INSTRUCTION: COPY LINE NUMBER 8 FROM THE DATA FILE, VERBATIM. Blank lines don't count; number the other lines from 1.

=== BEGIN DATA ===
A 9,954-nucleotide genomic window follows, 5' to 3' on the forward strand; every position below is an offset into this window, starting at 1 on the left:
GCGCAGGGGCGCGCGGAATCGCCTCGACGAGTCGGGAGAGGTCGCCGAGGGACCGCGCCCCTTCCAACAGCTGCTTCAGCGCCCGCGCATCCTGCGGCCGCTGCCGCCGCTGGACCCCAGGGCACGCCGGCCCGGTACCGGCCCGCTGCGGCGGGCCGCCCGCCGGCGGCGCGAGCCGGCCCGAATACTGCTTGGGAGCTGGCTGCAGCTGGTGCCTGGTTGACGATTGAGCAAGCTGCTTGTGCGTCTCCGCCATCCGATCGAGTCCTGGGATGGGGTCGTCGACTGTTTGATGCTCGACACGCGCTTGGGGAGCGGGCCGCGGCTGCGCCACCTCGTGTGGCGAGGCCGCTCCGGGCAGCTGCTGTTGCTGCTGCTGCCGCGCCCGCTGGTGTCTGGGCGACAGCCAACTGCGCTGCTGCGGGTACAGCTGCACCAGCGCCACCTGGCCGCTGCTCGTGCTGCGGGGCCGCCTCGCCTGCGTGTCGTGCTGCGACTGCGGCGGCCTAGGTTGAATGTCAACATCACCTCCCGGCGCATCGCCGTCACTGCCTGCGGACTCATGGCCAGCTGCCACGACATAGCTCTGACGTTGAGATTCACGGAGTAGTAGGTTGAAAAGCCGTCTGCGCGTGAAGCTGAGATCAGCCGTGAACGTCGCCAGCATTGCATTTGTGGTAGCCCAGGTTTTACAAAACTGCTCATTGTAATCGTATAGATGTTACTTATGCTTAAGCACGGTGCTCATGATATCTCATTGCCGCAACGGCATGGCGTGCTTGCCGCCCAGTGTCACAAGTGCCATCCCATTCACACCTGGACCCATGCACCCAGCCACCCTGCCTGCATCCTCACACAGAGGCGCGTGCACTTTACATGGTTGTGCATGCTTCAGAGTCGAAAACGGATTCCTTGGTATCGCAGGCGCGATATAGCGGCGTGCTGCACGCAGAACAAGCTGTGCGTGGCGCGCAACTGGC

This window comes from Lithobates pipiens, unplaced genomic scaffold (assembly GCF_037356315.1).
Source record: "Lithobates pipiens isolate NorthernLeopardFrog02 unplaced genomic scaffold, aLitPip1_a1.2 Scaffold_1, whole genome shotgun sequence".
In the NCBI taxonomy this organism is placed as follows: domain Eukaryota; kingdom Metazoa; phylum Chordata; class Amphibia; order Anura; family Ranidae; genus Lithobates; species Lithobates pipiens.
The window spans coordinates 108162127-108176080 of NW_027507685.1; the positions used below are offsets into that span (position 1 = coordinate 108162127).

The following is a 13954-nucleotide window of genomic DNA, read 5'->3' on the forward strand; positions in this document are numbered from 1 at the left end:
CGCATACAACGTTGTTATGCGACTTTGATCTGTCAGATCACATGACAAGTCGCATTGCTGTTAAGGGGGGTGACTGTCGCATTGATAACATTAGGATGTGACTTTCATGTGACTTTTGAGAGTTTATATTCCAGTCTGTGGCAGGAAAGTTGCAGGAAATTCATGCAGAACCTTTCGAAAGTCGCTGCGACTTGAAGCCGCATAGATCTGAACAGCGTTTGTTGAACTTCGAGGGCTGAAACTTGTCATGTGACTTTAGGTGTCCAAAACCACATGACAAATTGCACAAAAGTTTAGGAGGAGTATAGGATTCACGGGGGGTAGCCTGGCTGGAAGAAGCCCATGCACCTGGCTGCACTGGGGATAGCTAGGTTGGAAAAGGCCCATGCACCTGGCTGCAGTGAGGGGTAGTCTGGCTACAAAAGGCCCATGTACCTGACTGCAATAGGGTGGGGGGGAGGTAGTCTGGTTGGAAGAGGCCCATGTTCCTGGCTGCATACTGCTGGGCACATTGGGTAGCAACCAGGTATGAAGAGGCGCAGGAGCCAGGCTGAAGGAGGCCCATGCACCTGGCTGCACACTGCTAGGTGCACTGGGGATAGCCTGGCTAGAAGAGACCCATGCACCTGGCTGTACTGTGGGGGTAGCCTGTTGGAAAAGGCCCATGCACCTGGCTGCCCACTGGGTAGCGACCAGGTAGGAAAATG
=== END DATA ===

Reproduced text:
CGCATACAACGTTGTTATGCGACTTTGATCTGTCAGATCACATGACAAGTCGCATTGCTGTTAAGGGGGGTGACTGTCGCATTGATAACATTAGGATGTGACTTTCATGTGACTTTTGAGAGTTTATATTCCAGTCTGTGGCAGGAAAGTTGCAGGAAATTCATGCAGAACCTTTCGAAAGTCGCTGCGACTTGAAGCCGCATAGATCTGAACAGCGTTTGTTGAACTTCGAGGGCTGAAACTTGTCATGTGACTTTAGGTGTCCAAAACCACATGACAAATTGCACAAAAGTTTAGGAGGAGTATAGGATTCACGGGGGGTAGCCTGGCTGGAAGAAGCCCATGCACCTGGCTGCACTGGGGATAGCTAGGTTGGAAAAGGCCCATGCACCTGGCTGCAGTGAGGGGTAGTCTGGCTACAAAAGGCCCATGTACCTGACTGCAATAGGGTGGGGGGGAGGTAGTCTGGTTGGAAGAGGCCCATGTTCCTGGCTGCATACTGCTGGGCACATTGGGTAGCAACCAGGTATGAAGAGGCGCAGGAGCCAGGCTGAAGGAGGCCCATGCACCTGGCTGCACACTGCTAGGTGCACTGGGGATAGCCTGGCTAGAAGAGACCCATGCACCTGGCTGTACTGTGGGGGTAGCCTGTTGGAAAAGGCCCATGCACCTGGCTGCCCACTGGGTAGCGACCAGGTAGGAAAATG